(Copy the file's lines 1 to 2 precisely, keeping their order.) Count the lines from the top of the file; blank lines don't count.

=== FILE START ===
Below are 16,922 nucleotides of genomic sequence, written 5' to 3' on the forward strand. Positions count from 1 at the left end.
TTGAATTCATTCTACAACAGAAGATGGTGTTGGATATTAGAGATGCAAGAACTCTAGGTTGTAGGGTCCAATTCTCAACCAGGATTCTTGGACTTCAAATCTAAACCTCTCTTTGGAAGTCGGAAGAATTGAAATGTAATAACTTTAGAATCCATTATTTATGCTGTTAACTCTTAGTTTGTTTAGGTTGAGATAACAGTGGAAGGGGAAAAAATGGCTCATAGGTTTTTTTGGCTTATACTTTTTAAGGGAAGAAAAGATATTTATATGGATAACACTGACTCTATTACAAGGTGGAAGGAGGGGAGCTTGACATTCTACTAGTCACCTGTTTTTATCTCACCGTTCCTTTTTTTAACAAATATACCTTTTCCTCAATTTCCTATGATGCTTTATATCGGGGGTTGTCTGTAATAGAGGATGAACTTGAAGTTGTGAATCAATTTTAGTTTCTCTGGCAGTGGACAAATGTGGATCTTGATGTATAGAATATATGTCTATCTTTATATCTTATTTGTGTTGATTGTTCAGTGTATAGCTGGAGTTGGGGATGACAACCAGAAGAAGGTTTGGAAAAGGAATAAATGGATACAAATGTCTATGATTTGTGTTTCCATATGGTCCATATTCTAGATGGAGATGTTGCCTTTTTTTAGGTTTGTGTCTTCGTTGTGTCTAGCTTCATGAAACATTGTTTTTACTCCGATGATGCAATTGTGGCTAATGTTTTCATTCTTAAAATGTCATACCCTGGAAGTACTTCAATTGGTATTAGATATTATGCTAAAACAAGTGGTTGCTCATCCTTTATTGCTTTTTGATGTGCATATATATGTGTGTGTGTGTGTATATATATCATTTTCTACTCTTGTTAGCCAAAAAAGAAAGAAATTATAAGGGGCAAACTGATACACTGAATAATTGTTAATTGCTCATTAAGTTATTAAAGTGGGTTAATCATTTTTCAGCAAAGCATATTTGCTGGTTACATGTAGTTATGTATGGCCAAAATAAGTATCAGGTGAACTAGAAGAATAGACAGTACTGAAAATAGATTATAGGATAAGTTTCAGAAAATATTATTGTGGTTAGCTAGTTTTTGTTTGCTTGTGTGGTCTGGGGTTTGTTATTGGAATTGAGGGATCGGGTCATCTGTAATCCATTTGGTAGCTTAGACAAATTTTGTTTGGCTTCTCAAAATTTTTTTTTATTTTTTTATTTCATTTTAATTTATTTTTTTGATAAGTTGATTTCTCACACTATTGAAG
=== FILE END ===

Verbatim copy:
Below are 16,922 nucleotides of genomic sequence, written 5' to 3' on the forward strand. Positions count from 1 at the left end.
TTGAATTCATTCTACAACAGAAGATGGTGTTGGATATTAGAGATGCAAGAACTCTAGGTTGTAGGGTCCAATTCTCAACCAGGATTCTTGGACTTCAAATCTAAACCTCTCTTTGGAAGTCGGAAGAATTGAAATGTAATAACTTTAGAATCCATTATTTATGCTGTTAACTCTTAGTTTGTTTAGGTTGAGATAACAGTGGAAGGGGAAAAAATGGCTCATAGGTTTTTTTGGCTTATACTTTTTAAGGGAAGAAAAGATATTTATATGGATAACACTGACTCTATTACAAGGTGGAAGGAGGGGAGCTTGACATTCTACTAGTCACCTGTTTTTATCTCACCGTTCCTTTTTTTAACAAATATACCTTTTCCTCAATTTCCTATGATGCTTTATATCGGGGGTTGTCTGTAATAGAGGATGAACTTGAAGTTGTGAATCAATTTTAGTTTCTCTGGCAGTGGACAAATGTGGATCTTGATGTATAGAATATATGTCTATCTTTATATCTTATTTGTGTTGATTGTTCAGTGTATAGCTGGAGTTGGGGATGACAACCAGAAGAAGGTTTGGAAAAGGAATAAATGGATACAAATGTCTATGATTTGTGTTTCCATATGGTCCATATTCTAGATGGAGATGTTGCCTTTTTTTAGGTTTGTGTCTTCGTTGTGTCTAGCTTCATGAAACATTGTTTTTACTCCGATGATGCAATTGTGGCTAATGTTTTCATTCTTAAAATGTCATACCCTGGAAGTACTTCAATTGGTATTAGATATTATGCTAAAACAAGTGGTTGCTCATCCTTTATTGCTTTTTGATGTGCATATATATGTGTGTGTGTGTGTATATATATCATTTTCTACTCTTGTTAGCCAAAAAAGAAAGAAATTATAAGGGGCAAACTGATACACTGAATAATTGTTAATTGCTCATTAAGTTATTAAAGTGGGTTAATCATTTTTCAGCAAAGCATATTTGCTGGTTACATGTAGTTATGTATGGCCAAAATAAGTATCAGGTGAACTAGAAGAATAGACAGTACTGAAAATAGATTATAGGATAAGTTTCAGAAAATATTATTGTGGTTAGCTAGTTTTTGTTTGCTTGTGTGGTCTGGGGTTTGTTATTGGAATTGAGGGATCGGGTCATCTGTAATCCATTTGGTAGCTTAGACAAATTTTGTTTGGCTTCTCAAAATTTTTTTTTATTTTTTTATTTCATTTTAATTTATTTTTTTGATAAGTTGATTTCTCACACTATTGAAG